In the meantime, coral reefs may be recovering, although no one ever figured out why they have been declining. The Great Lakes, which in the ’60’s and ’70’s were going to be dead “soon” have recovered faster than anyone believed possible. Almost like nature behaves non-linearly.

    Are there matters of concern? Yes. Should we all be working to decrease our environmental footprint? Yes. Should we be supporting political changes to ensure that environmental costs are as fully internalized as possible, including changes to tax structures where necessary? Absolutely. Are fear-mongering conservatives going to continue to seize on every change and claim it proves that everything they believe is absolutely correct and everyone who disagrees with them is not just mistaken but evil? Unfortunately, probably yes.

    The only difference between fear-mongering pseudo-environmentalists and fear-mongering pseudo-securitists is the class of changes that scare them. Both groups are profoundly conservative. One sees all environmental change as terrible, and the other all demographic and social change as terrible.

    But kindly old Mother Nature works by killing things off in droves, and it will take a while before humans are able to compete with the mass extinctions of the past. In fact, it is very unlikely we ever will, as kindly old Mother Nature will shuffle us off well before we get the chance. Personally, I’d like that not to happen. But I’m reasonably certain that fear-mongering and hysterical responses won’t increase our chances of survival. Only scientific understanding and taking personal responsibility for our own environmental footprint will.

  19. NOEN, not sure if:

    “…After all, if you pass a law that says a substance is safe then it IS safe. That’s called reality, right? Right?…”

    Is meant to be a trolling statement or agreement.

    You are absolutely correct. My point, however, is that the bats don’t need to be the ones “diseased” for lack of a better term, nor do the insects they eat.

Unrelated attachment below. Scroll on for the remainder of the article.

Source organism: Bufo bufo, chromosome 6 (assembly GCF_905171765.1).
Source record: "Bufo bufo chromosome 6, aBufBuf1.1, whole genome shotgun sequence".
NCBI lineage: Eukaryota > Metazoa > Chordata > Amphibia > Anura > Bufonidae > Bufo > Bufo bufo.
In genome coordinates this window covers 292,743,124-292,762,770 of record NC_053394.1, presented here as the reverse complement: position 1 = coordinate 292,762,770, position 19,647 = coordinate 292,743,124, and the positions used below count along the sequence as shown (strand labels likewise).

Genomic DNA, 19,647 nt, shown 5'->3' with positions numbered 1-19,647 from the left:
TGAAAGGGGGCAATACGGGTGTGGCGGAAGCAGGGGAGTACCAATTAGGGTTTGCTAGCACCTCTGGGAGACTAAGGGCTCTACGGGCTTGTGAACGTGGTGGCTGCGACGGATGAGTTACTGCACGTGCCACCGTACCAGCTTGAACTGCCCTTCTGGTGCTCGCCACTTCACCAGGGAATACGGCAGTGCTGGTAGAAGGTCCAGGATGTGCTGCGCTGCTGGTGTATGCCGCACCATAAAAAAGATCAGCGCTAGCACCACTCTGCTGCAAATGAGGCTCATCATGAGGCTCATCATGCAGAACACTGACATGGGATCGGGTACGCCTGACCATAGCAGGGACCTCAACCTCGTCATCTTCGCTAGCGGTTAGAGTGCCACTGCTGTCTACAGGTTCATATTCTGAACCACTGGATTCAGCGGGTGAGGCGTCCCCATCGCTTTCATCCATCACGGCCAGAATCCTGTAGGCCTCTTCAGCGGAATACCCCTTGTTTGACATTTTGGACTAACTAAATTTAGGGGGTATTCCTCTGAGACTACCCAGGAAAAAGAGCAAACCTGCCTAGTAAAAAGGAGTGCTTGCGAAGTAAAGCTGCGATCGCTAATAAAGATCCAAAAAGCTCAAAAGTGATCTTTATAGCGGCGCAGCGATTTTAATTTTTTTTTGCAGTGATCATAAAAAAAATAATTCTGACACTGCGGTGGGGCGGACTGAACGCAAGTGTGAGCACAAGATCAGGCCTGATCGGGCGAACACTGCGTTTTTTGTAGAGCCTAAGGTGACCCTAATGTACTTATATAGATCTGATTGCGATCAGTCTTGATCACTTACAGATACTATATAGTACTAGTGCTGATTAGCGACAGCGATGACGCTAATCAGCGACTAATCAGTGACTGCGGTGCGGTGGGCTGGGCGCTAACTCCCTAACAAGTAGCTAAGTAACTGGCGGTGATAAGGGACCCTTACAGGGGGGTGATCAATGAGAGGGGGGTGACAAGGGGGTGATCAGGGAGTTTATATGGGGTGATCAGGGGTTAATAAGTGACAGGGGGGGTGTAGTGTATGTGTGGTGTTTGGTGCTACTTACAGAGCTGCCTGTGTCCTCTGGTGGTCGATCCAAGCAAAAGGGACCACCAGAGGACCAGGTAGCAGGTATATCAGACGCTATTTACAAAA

A disruption MUCH, and I mean MUCH further down the food chain may be the real culprit.

    While I am an environmentalist and a realist, I am a scientist first. Since there is NO reliable control group that points to the “tipping point” prior to this incident, it is a mad dash.

    To hypothesize is phenomenal. Have at it. What we need, however, is a mad-dash approach attacking several seemingly unrelated food chains at once. It is better to study the entire chains of each individual chain and to not necessarily call it a “bat disease”.

    That was my point.

    Again, not certain if you and I agree or you were bating, just wanted to add a point that is missing from most of the news-reporting community, including blogs.

    I am certain there are a few entomologists out there that are talking with CDC, as well as scientists with a broad base knowledge of bacteria, fungi, etc. Lets hope.

    Good luck to us all.


  20. Tom makes good points but I feel I have to point out one simple fact: nature and human society are two different things.

    To equate political conservatism with environmental conservatism might be rhetorically staisfying, but is nonetheless facile.

    Political conservatism seeks to preserve social constructs, representing them as unchanging natural laws like gravity, when they are in fact arbitrary and manmade.

    Environmental conservatism seeks to limit our tampering with a natural order, which, unlike society, is the end product of billions of years of evolution. We tamper with it at our peril.

    Environmental conservationists are as prone to panicking as anyone else. Feel free to take them to task when they do. But their basic premise is the same as yours, Tom. It goes like this: let nature take its course.

  21. JGB – no, not trolling, just bitter sarcasm.

    I don’t know Tom, other people do not seem to share your optimism. Peter Watts does know a thing or two and his sense of growing alarm, no, strike that, his sense of despair is shared by many.

    It’s true that “hysterical responses won’t increase our chances of survival” but it is a good start when there is an ocean liner bearing down on your little life raft. Your “everything is gonna be just fine if we wait it out” sort of glosses over the millions dying part.